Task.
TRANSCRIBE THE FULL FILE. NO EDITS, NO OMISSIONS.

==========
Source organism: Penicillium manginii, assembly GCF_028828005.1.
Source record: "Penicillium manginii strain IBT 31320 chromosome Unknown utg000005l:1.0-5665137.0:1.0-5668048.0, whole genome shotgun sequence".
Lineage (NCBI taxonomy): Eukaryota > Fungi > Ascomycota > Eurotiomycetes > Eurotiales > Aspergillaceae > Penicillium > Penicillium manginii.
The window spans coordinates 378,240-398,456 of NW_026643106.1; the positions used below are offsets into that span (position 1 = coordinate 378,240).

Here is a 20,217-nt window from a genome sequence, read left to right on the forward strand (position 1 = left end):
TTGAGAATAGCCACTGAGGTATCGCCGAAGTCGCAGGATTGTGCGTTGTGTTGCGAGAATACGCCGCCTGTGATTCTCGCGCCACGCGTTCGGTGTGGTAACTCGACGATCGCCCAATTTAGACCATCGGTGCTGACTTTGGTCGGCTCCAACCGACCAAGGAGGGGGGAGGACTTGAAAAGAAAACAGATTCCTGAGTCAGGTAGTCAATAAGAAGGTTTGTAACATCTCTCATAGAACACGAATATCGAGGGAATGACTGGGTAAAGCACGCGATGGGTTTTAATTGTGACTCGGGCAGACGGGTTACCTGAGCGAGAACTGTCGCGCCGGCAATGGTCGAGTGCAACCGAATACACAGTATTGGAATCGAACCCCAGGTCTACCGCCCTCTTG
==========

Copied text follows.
Source organism: Penicillium manginii, assembly GCF_028828005.1.
Source record: "Penicillium manginii strain IBT 31320 chromosome Unknown utg000005l:1.0-5665137.0:1.0-5668048.0, whole genome shotgun sequence".
Lineage (NCBI taxonomy): Eukaryota > Fungi > Ascomycota > Eurotiomycetes > Eurotiales > Aspergillaceae > Penicillium > Penicillium manginii.
The window spans coordinates 378,240-398,456 of NW_026643106.1; the positions used below are offsets into that span (position 1 = coordinate 378,240).

Here is a 20,217-nt window from a genome sequence, read left to right on the forward strand (position 1 = left end):
TTGAGAATAGCCACTGAGGTATCGCCGAAGTCGCAGGATTGTGCGTTGTGTTGCGAGAATACGCCGCCTGTGATTCTCGCGCCACGCGTTCGGTGTGGTAACTCGACGATCGCCCAATTTAGACCATCGGTGCTGACTTTGGTCGGCTCCAACCGACCAAGGAGGGGGGAGGACTTGAAAAGAAAACAGATTCCTGAGTCAGGTAGTCAATAAGAAGGTTTGTAACATCTCTCATAGAACACGAATATCGAGGGAATGACTGGGTAAAGCACGCGATGGGTTTTAATTGTGACTCGGGCAGACGGGTTACCTGAGCGAGAACTGTCGCGCCGGCAATGGTCGAGTGCAACCGAATACACAGTATTGGAATCGAACCCCAGGTCTACCGCCCTCTTG